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HELP! 2 dog problems and I am clueless
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8 Dec 2009, 18:12
Meghans Follie
Post Count: 433
I know I posted this in an entry too, but thought I would get more help here....

About Roxy... Ok I get why she poops in the house when I leave - even if I have just walked her - she pissed I am leaving her alone and not taking her with me....

BUT today out of the blue she started to chew off the wrapping paper from the pressies! Some of them have been wrapped for weeks and on my closet floor and she's left them alone - until today.. Doesnt hurt the pressies, not a tooth mark on them.. Just tears off the paper... Do they make a "yuck" spray for dogs like they do cats? And why on earth would she be suddenly doing this? _although just talked with a friend who has dogs - she thinks that Rox is smelling whats wrapped and its either bothering her or she thinks its something to eat... (it IS candles and perfume etc)

b) her nails. I SO badly need to cut them - their L O N G... But she's deathly afraid of both the pedipaw and the clippers. Even Kev, Tim and Joey (whos an amatuer MMA fighter) cant pin her down when we try. And its the ONLY time she will show her teeth in a snarl to us and try to bite. I know the vet can sedate her to do it but he wants $140 to do it! And in all honesty I cannot afford that right now when I am about to shell out close to $300 for her shots and to have her fixed

(for those who don't read me.. Roxy is a 75 pound 16 month pittbull who is normally the best behaved, calmest dog you will ever meet)
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8 Dec 2009, 23:44
Post Count: 885
With a big dog like that, it's really hard to clip nails.. especially with clippers. I'd never clip my dogs nails, and they're tiny, but thats only because they have black nails and I'm scared I'd go too far. I would ask the vet to clip her nails while she's under for getting fixed. There should be a small extra charge for that, but not the $140 as you wouldn't be putting her under anesthesia for just that purpose. While thats just a simple fix for now, after that I'd start walking her on gravel/concrete to keep them shorter. I have 2 dogs, one goes outside all day most days, the other stays inside all day most days.. the one thats inside all the time has to have his nails trimmed every other month whereas the one thats outside most days only has his about every 6 months. And maybe try to start gently warming Roxy up to the pedipaw. At first just bringing it near her, then turning it on, then touching it to her, etc. It might take a while, but she might eventually warm up to it.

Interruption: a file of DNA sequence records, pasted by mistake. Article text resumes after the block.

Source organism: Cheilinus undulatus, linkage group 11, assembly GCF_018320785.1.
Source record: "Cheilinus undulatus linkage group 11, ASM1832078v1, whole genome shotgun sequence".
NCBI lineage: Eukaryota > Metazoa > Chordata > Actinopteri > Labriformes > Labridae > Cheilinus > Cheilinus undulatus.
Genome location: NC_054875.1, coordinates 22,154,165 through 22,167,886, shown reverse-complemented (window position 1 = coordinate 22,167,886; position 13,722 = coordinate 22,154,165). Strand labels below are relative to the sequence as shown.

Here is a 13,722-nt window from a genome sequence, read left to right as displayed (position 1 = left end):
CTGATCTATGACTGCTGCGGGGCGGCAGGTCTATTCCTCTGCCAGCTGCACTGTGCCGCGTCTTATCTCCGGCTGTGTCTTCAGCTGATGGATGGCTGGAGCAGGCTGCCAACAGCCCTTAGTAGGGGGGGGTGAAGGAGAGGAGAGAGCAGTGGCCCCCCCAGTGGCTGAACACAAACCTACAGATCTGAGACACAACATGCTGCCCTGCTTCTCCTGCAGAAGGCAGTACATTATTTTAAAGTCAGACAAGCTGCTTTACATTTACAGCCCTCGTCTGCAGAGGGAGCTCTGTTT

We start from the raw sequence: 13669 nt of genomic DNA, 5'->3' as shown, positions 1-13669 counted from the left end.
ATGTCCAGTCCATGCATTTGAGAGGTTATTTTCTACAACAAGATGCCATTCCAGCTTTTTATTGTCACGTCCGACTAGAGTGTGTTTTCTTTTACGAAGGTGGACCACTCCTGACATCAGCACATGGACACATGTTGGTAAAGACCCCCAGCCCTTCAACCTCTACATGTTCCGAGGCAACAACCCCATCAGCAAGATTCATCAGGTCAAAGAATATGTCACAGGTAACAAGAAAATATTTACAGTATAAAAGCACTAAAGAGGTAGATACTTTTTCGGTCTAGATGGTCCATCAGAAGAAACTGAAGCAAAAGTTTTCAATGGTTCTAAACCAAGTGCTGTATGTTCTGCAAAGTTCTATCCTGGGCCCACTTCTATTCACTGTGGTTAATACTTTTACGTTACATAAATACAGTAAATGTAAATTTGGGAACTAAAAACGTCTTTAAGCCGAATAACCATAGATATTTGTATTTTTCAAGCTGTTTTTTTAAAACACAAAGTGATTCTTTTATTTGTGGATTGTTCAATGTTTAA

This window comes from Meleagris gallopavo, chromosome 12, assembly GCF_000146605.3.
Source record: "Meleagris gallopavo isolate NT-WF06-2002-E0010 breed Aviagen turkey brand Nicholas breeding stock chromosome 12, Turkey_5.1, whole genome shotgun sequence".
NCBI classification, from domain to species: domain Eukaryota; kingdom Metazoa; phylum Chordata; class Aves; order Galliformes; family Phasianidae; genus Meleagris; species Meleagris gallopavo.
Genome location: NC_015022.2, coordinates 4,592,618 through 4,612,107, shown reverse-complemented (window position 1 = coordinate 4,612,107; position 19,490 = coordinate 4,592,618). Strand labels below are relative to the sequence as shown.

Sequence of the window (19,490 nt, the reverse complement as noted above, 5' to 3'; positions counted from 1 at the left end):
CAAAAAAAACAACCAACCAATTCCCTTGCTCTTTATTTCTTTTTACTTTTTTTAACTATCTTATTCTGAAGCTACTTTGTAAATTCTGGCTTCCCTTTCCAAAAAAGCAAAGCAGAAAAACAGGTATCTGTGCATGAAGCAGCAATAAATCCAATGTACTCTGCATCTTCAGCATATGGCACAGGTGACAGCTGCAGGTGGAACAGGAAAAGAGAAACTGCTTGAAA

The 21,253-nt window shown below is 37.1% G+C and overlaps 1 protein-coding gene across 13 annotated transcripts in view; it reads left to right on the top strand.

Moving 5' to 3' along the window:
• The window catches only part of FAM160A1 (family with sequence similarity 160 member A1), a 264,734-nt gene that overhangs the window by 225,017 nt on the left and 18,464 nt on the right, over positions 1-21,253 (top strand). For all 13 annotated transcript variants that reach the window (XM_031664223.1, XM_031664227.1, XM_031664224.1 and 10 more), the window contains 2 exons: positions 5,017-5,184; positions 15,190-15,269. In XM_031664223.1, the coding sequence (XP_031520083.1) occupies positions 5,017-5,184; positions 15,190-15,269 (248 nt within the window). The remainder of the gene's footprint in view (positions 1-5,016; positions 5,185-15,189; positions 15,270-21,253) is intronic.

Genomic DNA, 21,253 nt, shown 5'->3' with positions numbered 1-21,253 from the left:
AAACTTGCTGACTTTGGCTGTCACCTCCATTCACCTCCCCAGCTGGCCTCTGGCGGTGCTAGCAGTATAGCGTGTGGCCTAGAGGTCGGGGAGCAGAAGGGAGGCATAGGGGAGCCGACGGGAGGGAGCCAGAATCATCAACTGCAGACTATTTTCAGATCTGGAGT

As far as the presents go, I think thats just a deal with boredom that happens to most dogs. They do make sprays that dogs aren't fond of, but it just depends on how much the dog wants something to if they'll stay away from it :P.
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9 Dec 2009, 06:57
Jessica [Private]
Post Count: 1751
I read somewhere that just getting them familiar with you touching their paws helps a great deal.

Just like touching them while watching TV or something, so they don't think the worst when you do it.
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8 Dec 2009, 19:12
something amazing.
Post Count: 105
Problem a: Yes, they make bitter apple spray, but most dogs don't aren't bothered by it. May just have to seperate her from the room or put presents up higher. Can you leave her a Kong when you leave so she has something else to do instead of opening presents? Sometimes dogs get bored, so all those treat toys help. Worked with my dog. Problem b: Can you walk her more often on asphault or on gravel? Whenever we'd take our dog to the lake his nails would get super super short because of all the rocks he was walking over. Can also cause some paw pain though. They have musher's wax (paw wax to help protect the pads) and walk her around on the rocks. They should start to shorten after awhile. As for sedation, they have rescue remedy and other herbal things. When my sister needs to trim her dog's nails and the fur between his pads, her vet suggested some benedryl. You can look up doseage for dogs online. Of course, talk to the vet incase your dog may have an allergic reaction.
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8 Dec 2009, 19:57
Post Count: 1096
The first problem is probably boredom, our dog is well behaved, but if he thinks you are ignoring him he will purposely do something he knows he isn't allowed to do. Take her for a longer walk before you leave her alone, take along toys that she can play with so she is being stimulated and to make her more tired, things you can throw are good, that way she will be doing a lot of running around. You could use a small selection of toys to do this, and use them to play with her inside the house, then leave these toys with her when you go out, so she associates them with playing. Then she has something to do when she is alone.